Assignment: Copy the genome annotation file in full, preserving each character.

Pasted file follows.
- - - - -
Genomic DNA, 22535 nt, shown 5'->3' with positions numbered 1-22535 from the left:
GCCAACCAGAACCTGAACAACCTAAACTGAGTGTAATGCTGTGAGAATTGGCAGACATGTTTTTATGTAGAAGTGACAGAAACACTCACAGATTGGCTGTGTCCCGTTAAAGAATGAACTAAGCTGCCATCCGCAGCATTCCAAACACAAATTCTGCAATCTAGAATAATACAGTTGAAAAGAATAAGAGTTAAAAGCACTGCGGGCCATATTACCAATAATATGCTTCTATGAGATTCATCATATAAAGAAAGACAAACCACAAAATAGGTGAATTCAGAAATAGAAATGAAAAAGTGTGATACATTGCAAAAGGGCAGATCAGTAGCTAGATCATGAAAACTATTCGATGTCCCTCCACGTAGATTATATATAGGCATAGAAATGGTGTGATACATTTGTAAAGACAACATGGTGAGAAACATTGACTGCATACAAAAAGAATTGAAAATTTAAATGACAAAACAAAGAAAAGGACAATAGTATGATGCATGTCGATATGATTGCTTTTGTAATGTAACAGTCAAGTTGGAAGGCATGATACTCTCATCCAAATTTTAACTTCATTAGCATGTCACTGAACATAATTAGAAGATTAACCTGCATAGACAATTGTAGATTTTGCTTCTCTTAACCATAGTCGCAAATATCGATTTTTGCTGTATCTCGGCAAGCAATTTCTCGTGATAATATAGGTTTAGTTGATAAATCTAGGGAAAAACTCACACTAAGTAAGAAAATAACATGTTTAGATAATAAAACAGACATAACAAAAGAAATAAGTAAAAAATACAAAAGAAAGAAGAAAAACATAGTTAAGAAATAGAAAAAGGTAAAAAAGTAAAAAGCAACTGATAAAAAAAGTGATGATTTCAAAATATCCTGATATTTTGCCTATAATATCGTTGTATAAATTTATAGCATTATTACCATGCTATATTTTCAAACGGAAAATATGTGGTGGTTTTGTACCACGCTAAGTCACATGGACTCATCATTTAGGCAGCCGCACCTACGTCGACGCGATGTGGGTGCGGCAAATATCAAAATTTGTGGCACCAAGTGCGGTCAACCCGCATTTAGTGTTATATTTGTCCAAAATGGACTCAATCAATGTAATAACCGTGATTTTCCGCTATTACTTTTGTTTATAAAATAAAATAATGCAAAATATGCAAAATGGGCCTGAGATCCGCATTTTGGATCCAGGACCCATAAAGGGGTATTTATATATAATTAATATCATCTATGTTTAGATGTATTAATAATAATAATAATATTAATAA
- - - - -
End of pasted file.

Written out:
Genomic DNA, 22535 nt, shown 5'->3' with positions numbered 1-22535 from the left:
GCCAACCAGAACCTGAACAACCTAAACTGAGTGTAATGCTGTGAGAATTGGCAGACATGTTTTTATGTAGAAGTGACAGAAACACTCACAGATTGGCTGTGTCCCGTTAAAGAATGAACTAAGCTGCCATCCGCAGCATTCCAAACACAAATTCTGCAATCTAGAATAATACAGTTGAAAAGAATAAGAGTTAAAAGCACTGCGGGCCATATTACCAATAATATGCTTCTATGAGATTCATCATATAAAGAAAGACAAACCACAAAATAGGTGAATTCAGAAATAGAAATGAAAAAGTGTGATACATTGCAAAAGGGCAGATCAGTAGCTAGATCATGAAAACTATTCGATGTCCCTCCACGTAGATTATATATAGGCATAGAAATGGTGTGATACATTTGTAAAGACAACATGGTGAGAAACATTGACTGCATACAAAAAGAATTGAAAATTTAAATGACAAAACAAAGAAAAGGACAATAGTATGATGCATGTCGATATGATTGCTTTTGTAATGTAACAGTCAAGTTGGAAGGCATGATACTCTCATCCAAATTTTAACTTCATTAGCATGTCACTGAACATAATTAGAAGATTAACCTGCATAGACAATTGTAGATTTTGCTTCTCTTAACCATAGTCGCAAATATCGATTTTTGCTGTATCTCGGCAAGCAATTTCTCGTGATAATATAGGTTTAGTTGATAAATCTAGGGAAAAACTCACACTAAGTAAGAAAATAACATGTTTAGATAATAAAACAGACATAACAAAAGAAATAAGTAAAAAATACAAAAGAAAGAAGAAAAACATAGTTAAGAAATAGAAAAAGGTAAAAAAGTAAAAAGCAACTGATAAAAAAAGTGATGATTTCAAAATATCCTGATATTTTGCCTATAATATCGTTGTATAAATTTATAGCATTATTACCATGCTATATTTTCAAACGGAAAATATGTGGTGGTTTTGTACCACGCTAAGTCACATGGACTCATCATTTAGGCAGCCGCACCTACGTCGACGCGATGTGGGTGCGGCAAATATCAAAATTTGTGGCACCAAGTGCGGTCAACCCGCATTTAGTGTTATATTTGTCCAAAATGGACTCAATCAATGTAATAACCGTGATTTTCCGCTATTACTTTTGTTTATAAAATAAAATAATGCAAAATATGCAAAATGGGCCTGAGATCCGCATTTTGGATCCAGGACCCATAAAGGGGTATTTATATATAATTAATATCATCTATGTTTAGATGTATTAATAATAATAATAATATTAATAA